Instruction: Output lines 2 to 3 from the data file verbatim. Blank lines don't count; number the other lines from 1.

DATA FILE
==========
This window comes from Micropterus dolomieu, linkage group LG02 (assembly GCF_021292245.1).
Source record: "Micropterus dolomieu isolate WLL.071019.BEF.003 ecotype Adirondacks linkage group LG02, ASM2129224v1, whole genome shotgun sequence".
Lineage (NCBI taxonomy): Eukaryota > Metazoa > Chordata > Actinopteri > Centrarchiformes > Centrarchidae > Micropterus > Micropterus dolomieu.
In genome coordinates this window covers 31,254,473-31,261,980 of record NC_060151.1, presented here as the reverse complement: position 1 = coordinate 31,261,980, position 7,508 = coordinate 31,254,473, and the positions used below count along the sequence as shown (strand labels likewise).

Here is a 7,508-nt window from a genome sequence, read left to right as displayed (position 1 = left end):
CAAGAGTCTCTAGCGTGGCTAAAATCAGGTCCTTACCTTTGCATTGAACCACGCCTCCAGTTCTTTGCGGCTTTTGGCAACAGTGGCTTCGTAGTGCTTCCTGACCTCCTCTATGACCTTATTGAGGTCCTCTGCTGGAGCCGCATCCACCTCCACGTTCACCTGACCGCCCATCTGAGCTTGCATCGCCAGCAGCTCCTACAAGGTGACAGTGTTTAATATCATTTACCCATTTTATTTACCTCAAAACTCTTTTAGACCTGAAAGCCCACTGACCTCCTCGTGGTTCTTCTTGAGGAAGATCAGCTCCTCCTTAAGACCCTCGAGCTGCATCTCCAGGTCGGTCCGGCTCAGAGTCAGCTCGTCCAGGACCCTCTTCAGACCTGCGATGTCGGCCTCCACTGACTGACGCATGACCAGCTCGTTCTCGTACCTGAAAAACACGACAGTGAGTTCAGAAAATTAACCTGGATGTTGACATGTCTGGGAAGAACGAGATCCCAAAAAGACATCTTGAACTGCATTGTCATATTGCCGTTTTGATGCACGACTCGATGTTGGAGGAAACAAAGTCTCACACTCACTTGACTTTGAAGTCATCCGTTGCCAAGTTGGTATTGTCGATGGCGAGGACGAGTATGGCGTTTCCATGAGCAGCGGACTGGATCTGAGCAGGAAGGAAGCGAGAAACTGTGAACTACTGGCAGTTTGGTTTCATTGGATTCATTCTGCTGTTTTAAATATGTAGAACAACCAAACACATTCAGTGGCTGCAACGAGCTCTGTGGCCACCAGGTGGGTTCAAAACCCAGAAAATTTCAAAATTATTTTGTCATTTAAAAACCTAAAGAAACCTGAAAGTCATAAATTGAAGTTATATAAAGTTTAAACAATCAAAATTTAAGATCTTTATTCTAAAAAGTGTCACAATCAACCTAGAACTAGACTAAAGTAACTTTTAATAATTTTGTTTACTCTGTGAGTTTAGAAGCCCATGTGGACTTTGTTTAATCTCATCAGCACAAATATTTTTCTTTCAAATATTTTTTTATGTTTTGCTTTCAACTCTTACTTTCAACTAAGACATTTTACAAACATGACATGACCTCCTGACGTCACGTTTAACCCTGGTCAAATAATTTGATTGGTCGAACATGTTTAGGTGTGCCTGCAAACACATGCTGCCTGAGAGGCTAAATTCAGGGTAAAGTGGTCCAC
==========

Source record: "Micropterus dolomieu isolate WLL.071019.BEF.003 ecotype Adirondacks linkage group LG02, ASM2129224v1, whole genome shotgun sequence".
Lineage (NCBI taxonomy): Eukaryota > Metazoa > Chordata > Actinopteri > Centrarchiformes > Centrarchidae > Micropterus > Micropterus dolomieu.